Get 20M+ Full-Text Papers For Less Than $1.50/day. Start a 14-Day Trial for You or Your Team.

Learn More →

Northeast Thailand before Angkor: Evidence from an Archaeological Excavation at the Prasat Hin Phimai

Northeast Thailand before Angkor: Evidence from an Archaeological Excavation at the Prasat Hin... Northeast Thailand (Isan) was incorporated into the polity of Angkor around the end of the first millennium a.d. Well before this time, local communities in the Phimai region had adopted important activities such as the use of inscriptions and the construction of religious architecture in permanent materials. In 1998, the Origins of Angkor Project undertook an archaeological excavation at the most important Khmer temple in Thailand, the Prasat Hin Phimai. The excavation recovered late prehistoric ceramics and remains of an early brick structure, probably religious in nature, which had been re-used as part of the foundation of the sandstone Angkorian temple. http://www.deepdyve.com/assets/images/DeepDyve-Logo-lg.png Asian Perspectives University of Hawai'I Press

Northeast Thailand before Angkor: Evidence from an Archaeological Excavation at the Prasat Hin Phimai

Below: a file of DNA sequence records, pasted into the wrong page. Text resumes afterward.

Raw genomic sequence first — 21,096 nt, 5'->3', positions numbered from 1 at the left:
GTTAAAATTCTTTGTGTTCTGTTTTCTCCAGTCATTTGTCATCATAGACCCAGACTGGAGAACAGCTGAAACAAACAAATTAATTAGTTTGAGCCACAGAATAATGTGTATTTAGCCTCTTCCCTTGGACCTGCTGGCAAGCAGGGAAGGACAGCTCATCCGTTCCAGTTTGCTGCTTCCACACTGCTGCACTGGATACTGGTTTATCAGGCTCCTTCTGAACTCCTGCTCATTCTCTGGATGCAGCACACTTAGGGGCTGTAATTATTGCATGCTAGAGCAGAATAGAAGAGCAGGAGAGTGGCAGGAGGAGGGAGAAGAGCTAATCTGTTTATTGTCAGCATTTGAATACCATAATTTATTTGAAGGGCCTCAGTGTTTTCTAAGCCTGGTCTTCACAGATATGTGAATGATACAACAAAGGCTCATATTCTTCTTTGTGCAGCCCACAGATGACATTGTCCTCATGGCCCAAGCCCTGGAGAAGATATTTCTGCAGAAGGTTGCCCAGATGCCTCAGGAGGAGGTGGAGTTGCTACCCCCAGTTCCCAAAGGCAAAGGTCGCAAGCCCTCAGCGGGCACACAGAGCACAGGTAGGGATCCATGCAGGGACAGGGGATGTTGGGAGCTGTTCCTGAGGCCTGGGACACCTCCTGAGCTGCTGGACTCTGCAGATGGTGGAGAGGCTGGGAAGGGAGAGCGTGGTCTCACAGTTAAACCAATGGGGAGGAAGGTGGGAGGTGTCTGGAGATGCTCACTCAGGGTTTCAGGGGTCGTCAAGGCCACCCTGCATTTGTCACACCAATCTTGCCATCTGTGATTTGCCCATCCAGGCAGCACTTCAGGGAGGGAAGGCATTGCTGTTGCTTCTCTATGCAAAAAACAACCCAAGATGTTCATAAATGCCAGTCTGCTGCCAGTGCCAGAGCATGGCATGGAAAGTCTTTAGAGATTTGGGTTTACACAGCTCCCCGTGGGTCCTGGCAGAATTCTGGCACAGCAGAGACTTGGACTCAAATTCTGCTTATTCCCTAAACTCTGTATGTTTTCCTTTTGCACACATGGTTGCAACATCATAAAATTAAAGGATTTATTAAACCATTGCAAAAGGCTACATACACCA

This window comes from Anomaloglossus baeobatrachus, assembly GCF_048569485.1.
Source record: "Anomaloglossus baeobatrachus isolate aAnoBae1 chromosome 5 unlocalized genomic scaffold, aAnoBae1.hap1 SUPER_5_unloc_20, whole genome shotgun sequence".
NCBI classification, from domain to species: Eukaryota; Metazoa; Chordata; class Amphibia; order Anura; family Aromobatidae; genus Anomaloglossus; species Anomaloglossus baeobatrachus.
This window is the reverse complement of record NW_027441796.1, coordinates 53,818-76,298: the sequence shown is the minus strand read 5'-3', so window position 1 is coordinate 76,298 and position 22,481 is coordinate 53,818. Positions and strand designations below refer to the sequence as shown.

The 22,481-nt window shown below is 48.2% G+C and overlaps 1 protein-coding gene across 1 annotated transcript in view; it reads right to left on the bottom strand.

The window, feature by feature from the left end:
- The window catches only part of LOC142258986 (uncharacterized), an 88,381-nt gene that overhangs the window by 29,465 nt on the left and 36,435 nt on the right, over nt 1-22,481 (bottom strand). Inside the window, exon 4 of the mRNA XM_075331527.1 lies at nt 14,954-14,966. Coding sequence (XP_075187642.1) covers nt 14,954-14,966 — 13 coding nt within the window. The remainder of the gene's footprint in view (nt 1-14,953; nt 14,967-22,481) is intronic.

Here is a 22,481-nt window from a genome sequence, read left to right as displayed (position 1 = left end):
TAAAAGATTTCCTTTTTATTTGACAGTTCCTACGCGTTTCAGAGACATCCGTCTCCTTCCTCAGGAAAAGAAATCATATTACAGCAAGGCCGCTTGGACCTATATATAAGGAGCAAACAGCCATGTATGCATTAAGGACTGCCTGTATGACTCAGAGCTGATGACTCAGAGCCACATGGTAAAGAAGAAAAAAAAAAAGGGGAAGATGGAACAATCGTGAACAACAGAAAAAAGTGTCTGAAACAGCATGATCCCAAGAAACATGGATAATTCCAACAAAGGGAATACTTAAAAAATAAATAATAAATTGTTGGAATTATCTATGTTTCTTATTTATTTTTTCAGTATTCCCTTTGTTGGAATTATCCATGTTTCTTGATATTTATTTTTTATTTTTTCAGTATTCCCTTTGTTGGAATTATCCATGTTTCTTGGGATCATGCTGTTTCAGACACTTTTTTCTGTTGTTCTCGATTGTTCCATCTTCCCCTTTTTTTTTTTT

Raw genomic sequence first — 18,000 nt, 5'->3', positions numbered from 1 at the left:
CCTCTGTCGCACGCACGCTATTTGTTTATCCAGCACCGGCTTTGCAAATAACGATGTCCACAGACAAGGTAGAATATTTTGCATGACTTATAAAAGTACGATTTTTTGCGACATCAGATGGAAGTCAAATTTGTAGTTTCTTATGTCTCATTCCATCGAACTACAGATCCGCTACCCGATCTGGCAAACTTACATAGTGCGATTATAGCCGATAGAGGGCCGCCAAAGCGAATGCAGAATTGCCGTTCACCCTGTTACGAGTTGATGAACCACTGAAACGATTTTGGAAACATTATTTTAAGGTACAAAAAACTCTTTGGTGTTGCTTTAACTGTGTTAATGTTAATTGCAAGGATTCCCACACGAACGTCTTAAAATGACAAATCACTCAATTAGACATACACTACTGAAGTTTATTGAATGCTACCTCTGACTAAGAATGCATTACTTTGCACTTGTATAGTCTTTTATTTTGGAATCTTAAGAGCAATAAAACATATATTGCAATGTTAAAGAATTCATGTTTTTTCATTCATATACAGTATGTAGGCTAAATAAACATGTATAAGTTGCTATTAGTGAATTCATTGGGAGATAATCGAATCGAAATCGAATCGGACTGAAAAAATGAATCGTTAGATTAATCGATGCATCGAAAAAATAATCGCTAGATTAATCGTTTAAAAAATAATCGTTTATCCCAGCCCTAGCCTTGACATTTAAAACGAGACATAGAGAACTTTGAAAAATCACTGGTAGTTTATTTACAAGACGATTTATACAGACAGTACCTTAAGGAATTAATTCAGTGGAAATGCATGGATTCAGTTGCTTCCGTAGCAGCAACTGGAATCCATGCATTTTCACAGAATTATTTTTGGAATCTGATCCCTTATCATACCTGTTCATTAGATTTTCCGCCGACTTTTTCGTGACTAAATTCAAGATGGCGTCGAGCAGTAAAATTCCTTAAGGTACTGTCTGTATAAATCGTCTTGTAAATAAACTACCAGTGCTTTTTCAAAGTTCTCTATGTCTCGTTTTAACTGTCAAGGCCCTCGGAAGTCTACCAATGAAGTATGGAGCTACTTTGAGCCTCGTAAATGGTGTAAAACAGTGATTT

Asian Perspectives , Volume 40 (2) – Jan 11, 2001

Loading next page...
 
/lp/university-of-hawai-i-press/northeast-thailand-before-angkor-evidence-from-an-archaeological-KNHe10QYCc
Publisher
University of Hawai'I Press
Copyright
Copyright © 2002 University of Hawai'i Press.
ISSN
1535-8283
Publisher site
See Article on Publisher Site

Abstract

Northeast Thailand (Isan) was incorporated into the polity of Angkor around the end of the first millennium a.d. Well before this time, local communities in the Phimai region had adopted important activities such as the use of inscriptions and the construction of religious architecture in permanent materials. In 1998, the Origins of Angkor Project undertook an archaeological excavation at the most important Khmer temple in Thailand, the Prasat Hin Phimai. The excavation recovered late prehistoric ceramics and remains of an early brick structure, probably religious in nature, which had been re-used as part of the foundation of the sandstone Angkorian temple.

Journal

Asian PerspectivesUniversity of Hawai'I Press

Published: Jan 11, 2001

There are no references for this article.